Needle felting is the act of moving wool fibers with specially designed needles. Artists and craftspeople use this technique to create sculptures and embellish textiles—anything that you can imagine, really. Needle felting may be performed on a tiny scale, or as larger pieces as well.
Needle felting is an adaptation of traditional industrial feltmaking. The technique was developed by David & Eleanor Stanwood in the 1980s; they took needles from a wool factory and used them for handmade felt without the use of water or soap. The elusive technique was passed on to Ayala Talpai, who wrote books and taught others how to needle felt. Today, needle felting is still not as popular as wet felting. However, it has a strong following with people who love arts and crafts.
Finger gloves are small leather strips that cover just the index finger and thumb in order to protect fingers from injury. Finger Gloves can be useful for beginners, but contact with hard surfaces, like a potter's wheel or kiln can damage or break delicate felting needles.
Our felted cushions become firm and fluffy with just a few minutes of airing.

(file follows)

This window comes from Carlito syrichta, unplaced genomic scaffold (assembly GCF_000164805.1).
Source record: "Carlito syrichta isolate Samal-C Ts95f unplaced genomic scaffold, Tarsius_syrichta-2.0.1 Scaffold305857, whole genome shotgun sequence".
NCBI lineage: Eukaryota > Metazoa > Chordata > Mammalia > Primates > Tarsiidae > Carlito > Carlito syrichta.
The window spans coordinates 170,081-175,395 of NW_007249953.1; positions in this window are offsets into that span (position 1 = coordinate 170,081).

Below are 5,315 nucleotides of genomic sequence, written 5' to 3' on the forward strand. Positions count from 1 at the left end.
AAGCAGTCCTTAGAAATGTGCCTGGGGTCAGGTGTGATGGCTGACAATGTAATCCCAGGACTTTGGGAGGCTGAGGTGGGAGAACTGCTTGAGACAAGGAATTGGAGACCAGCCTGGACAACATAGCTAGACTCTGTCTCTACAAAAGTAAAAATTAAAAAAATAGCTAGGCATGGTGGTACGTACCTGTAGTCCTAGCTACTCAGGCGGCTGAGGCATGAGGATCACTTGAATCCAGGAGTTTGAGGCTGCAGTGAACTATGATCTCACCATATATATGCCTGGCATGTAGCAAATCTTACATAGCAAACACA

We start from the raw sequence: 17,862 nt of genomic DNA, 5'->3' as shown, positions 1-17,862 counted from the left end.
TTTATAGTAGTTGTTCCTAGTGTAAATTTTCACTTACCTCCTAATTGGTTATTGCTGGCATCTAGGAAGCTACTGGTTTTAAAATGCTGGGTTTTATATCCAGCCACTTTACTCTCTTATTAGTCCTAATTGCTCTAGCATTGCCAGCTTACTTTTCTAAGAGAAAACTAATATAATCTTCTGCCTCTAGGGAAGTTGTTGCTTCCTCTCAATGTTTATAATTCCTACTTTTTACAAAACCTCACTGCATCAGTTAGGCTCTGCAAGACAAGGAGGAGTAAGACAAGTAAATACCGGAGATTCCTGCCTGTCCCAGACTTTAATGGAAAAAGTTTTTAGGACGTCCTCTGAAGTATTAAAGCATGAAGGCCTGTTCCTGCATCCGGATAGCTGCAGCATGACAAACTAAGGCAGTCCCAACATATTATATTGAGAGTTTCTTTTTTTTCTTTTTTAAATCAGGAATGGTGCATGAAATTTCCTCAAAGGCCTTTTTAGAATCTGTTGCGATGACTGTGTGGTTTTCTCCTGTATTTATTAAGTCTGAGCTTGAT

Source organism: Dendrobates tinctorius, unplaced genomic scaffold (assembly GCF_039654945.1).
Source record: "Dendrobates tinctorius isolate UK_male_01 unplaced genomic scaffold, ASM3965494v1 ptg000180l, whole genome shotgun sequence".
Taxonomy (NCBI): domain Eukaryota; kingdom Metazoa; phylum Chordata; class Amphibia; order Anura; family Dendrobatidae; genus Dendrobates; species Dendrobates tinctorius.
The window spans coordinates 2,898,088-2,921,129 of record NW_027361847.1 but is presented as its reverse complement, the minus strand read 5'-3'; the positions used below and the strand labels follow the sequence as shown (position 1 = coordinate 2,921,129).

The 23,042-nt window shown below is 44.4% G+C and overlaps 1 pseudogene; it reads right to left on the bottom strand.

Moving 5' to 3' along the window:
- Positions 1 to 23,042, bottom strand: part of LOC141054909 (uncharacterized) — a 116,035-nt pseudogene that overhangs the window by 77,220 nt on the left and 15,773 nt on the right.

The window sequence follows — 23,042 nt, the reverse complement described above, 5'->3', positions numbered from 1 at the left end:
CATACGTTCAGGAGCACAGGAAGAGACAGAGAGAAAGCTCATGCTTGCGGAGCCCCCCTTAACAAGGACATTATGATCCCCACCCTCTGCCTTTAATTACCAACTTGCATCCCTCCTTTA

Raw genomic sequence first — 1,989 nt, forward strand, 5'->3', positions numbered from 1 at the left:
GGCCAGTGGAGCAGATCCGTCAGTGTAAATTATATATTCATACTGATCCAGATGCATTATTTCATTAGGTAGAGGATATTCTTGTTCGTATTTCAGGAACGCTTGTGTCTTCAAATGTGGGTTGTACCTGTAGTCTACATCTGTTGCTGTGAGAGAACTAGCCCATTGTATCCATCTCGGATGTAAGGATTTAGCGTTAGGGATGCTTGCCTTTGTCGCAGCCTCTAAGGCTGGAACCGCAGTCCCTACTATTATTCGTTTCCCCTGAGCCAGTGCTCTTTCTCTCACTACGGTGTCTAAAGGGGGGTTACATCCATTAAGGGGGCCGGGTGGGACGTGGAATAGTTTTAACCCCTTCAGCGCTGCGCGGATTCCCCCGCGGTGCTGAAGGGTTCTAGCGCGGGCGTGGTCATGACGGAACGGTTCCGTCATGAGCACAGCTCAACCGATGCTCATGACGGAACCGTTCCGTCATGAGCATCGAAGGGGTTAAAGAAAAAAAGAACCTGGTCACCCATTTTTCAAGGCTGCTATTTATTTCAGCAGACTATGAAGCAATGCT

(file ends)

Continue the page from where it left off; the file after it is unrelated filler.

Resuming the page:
Bell-shaped needles used to felt wool
Needle felting involves the use of felting needles. A mat is a piece of material to be placed on top of the piece that you're working on, and protect it from getting punctured by the needle. The mat can be made out of many materials, but often is made from foam and sponge.
Over time the needle will become blunt, and so we recommend using a new needle every 1-3 minutes.
The felting needle is the most important tool for needle felting. The shape of the barbs along the entire needle shaft allows wool fibers to snap together and form felt. Felting needles come in a variety of sizes, and each size has a different gauge: 12-gauge needles have finer barbs and are ideal for detailed work, while 42-gauge needles have thick rolling lumps that work well for fast felt projects. As a general rule, higher gauge numbers indicate smaller needles so 20-gauge is smaller than 18-gauge.
The type of wool that's usually used for needle felting is called roving or batting - wool that has been cleaned and carded. When it's packaged this way, it can be spun or used for other fiber crafts. Different types of wool are suitable for needle felting, but sheep's wool is the most commonly used.
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Needle felting starts with laying a cushion down onto a flat surface. To create 3D objects, a small amount of wool is tightly rolled up into a bundle. The needle is then stabbed repeatedly over this small bundle of wool to lock the fibers together, eventually creating a firm texture known as felt. As more wool is added and stabbed into the felt, the object will expand until it achieves the desired shape. Needle felting can also be used to create 2D wool paintings. For this process, wool is applied to an already-existing piece of felt or fabric. A small amount of fiber is painstakingly crafted into the fabric to create the desired image.